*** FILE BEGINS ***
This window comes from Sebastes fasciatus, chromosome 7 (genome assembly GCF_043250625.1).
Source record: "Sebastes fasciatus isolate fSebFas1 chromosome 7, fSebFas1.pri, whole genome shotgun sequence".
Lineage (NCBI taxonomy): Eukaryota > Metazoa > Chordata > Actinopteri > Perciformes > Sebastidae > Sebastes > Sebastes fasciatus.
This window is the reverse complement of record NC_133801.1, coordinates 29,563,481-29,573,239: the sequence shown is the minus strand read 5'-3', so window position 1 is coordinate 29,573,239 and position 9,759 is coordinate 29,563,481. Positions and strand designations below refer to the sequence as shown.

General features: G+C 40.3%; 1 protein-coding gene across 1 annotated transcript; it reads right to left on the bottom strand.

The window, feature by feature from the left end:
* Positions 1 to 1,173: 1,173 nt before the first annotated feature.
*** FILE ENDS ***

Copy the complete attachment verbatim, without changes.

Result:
This window comes from Sebastes fasciatus, chromosome 7 (genome assembly GCF_043250625.1).
Source record: "Sebastes fasciatus isolate fSebFas1 chromosome 7, fSebFas1.pri, whole genome shotgun sequence".
Lineage (NCBI taxonomy): Eukaryota > Metazoa > Chordata > Actinopteri > Perciformes > Sebastidae > Sebastes > Sebastes fasciatus.
This window is the reverse complement of record NC_133801.1, coordinates 29,563,481-29,573,239: the sequence shown is the minus strand read 5'-3', so window position 1 is coordinate 29,573,239 and position 9,759 is coordinate 29,563,481. Positions and strand designations below refer to the sequence as shown.

General features: G+C 40.3%; 1 protein-coding gene across 1 annotated transcript; it reads right to left on the bottom strand.

The window, feature by feature from the left end:
* Positions 1 to 1,173: 1,173 nt before the first annotated feature.